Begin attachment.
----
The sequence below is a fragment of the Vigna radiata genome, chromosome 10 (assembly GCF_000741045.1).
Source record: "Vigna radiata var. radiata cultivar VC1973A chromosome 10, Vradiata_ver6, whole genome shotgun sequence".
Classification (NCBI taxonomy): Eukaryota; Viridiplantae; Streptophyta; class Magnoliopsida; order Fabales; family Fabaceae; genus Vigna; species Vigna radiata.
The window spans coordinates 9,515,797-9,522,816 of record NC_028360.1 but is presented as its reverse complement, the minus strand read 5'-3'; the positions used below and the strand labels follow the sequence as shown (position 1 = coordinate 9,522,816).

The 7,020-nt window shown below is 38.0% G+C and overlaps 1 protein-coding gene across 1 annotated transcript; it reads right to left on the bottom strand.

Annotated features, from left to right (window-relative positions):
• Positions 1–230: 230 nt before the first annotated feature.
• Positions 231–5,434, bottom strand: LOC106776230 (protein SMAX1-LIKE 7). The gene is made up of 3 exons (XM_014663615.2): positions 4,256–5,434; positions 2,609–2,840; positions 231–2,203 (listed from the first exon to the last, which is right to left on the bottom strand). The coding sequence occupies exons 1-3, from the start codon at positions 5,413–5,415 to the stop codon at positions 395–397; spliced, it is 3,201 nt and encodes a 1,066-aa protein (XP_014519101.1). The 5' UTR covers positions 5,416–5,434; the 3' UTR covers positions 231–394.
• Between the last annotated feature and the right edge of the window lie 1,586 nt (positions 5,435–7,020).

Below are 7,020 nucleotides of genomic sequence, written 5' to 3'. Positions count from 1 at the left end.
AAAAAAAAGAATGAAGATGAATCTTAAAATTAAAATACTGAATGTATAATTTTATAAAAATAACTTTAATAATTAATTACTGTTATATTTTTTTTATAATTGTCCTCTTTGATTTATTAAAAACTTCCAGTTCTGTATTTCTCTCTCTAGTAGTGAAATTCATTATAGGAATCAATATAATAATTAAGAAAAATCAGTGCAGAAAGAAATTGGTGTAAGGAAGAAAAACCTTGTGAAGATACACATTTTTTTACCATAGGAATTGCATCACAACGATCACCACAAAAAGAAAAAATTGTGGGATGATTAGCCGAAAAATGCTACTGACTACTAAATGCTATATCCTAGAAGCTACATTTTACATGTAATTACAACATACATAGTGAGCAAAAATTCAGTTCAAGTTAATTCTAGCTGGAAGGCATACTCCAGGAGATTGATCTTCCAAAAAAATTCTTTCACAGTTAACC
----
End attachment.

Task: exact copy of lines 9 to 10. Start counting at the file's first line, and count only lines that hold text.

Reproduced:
• Between the last annotated feature and the right edge of the window lie 1,586 nt (positions 5,435–7,020).

Below are 7,020 nucleotides of genomic sequence, written 5' to 3'. Positions count from 1 at the left end.